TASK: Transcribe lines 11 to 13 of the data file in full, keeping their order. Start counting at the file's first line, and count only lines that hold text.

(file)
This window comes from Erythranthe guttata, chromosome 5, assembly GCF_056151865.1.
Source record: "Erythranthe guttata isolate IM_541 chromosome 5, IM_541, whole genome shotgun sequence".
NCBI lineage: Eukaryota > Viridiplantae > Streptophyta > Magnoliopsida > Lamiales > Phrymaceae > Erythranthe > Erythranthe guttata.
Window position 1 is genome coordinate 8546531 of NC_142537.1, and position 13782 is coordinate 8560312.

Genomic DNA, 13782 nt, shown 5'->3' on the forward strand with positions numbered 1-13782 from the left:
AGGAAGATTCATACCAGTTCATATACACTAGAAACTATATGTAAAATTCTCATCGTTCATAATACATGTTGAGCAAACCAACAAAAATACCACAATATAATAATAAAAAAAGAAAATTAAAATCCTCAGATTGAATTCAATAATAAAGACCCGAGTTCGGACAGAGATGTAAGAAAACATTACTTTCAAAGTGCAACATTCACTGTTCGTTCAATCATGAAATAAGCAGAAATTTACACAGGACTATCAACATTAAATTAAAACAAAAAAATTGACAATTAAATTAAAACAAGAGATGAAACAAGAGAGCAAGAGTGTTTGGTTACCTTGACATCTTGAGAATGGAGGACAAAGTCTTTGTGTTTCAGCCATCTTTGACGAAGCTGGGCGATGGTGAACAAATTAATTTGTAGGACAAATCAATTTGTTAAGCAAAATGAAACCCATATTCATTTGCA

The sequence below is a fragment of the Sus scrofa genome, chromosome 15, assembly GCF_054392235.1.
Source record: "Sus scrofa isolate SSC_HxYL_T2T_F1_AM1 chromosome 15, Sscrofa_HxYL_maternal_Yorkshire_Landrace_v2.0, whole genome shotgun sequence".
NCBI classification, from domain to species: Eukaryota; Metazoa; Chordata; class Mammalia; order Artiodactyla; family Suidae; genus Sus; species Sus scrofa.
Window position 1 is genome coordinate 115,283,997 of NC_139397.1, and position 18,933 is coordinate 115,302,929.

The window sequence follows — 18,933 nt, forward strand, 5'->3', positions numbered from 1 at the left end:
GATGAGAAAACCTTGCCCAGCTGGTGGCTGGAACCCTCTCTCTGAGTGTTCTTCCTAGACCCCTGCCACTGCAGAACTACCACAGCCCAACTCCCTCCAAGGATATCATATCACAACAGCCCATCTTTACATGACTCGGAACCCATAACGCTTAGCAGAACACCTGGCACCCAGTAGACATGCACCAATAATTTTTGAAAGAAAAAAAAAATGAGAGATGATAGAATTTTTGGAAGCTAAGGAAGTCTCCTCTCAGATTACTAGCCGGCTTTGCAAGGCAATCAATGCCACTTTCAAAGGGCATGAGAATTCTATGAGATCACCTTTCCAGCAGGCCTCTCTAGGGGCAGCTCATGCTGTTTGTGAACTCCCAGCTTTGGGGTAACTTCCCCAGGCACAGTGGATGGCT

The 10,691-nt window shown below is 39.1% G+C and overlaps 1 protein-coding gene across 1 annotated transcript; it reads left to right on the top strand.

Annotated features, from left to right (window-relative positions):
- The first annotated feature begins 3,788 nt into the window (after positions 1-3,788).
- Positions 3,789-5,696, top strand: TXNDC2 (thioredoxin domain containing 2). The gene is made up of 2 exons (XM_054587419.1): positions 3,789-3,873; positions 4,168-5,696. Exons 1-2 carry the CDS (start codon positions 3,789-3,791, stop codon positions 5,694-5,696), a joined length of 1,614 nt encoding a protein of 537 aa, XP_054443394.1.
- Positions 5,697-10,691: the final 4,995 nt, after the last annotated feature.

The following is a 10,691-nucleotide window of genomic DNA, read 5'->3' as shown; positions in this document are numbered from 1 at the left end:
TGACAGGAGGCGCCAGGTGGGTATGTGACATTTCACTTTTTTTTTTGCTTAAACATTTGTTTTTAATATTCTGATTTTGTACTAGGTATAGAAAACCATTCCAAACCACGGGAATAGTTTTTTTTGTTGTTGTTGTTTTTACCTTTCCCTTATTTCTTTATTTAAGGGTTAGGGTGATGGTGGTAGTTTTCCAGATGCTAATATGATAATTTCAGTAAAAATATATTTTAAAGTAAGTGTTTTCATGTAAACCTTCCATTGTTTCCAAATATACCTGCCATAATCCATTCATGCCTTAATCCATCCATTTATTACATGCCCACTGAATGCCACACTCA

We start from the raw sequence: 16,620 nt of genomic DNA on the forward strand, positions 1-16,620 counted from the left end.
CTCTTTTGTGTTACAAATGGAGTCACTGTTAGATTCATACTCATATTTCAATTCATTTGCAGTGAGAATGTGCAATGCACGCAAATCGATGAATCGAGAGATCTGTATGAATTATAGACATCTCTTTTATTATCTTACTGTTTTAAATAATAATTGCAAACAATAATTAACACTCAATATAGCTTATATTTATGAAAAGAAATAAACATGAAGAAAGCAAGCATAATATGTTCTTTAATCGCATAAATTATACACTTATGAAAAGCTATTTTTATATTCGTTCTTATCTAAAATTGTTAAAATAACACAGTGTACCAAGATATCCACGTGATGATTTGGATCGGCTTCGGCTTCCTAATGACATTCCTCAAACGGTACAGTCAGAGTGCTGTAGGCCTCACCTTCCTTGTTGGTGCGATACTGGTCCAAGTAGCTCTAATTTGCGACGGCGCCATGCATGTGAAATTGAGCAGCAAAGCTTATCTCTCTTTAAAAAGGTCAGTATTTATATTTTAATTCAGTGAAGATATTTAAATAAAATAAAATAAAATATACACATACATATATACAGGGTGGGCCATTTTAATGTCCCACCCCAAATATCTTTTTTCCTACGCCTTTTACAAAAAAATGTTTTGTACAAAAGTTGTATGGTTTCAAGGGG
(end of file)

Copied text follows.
The window sequence follows — 18,933 nt, forward strand, 5'->3', positions numbered from 1 at the left end:
GATGAGAAAACCTTGCCCAGCTGGTGGCTGGAACCCTCTCTCTGAGTGTTCTTCCTAGACCCCTGCCACTGCAGAACTACCACAGCCCAACTCCCTCCAAGGATATCATATCACAACAGCCCATCTTTACATGACTCGGAACCCATAACGCTTAGCAGAACACCTGGCACCCAGTAGACATGCACCAATAATTTTTGAAAGAAAAAAAAAATGAGAGATGATAGAATTTTTGGAAGCTAAGGAAGTCTCCTCTCAGATTACTAGCCGGCTTTGCAAGGCAATCAATGCCACTTTCAAAGGGCATGAGAATTCTATGAGATCACCTTTCCAGCAGGCCTCTCTAGGGGCAGCTCATGCTGTTTGTGAACTCCCAGCTTTGGGGTAACTTCCCCAGGCACAGTGGATGGCT

The 10,691-nt window shown below is 39.1% G+C and overlaps 1 protein-coding gene across 1 annotated transcript; it reads left to right on the top strand.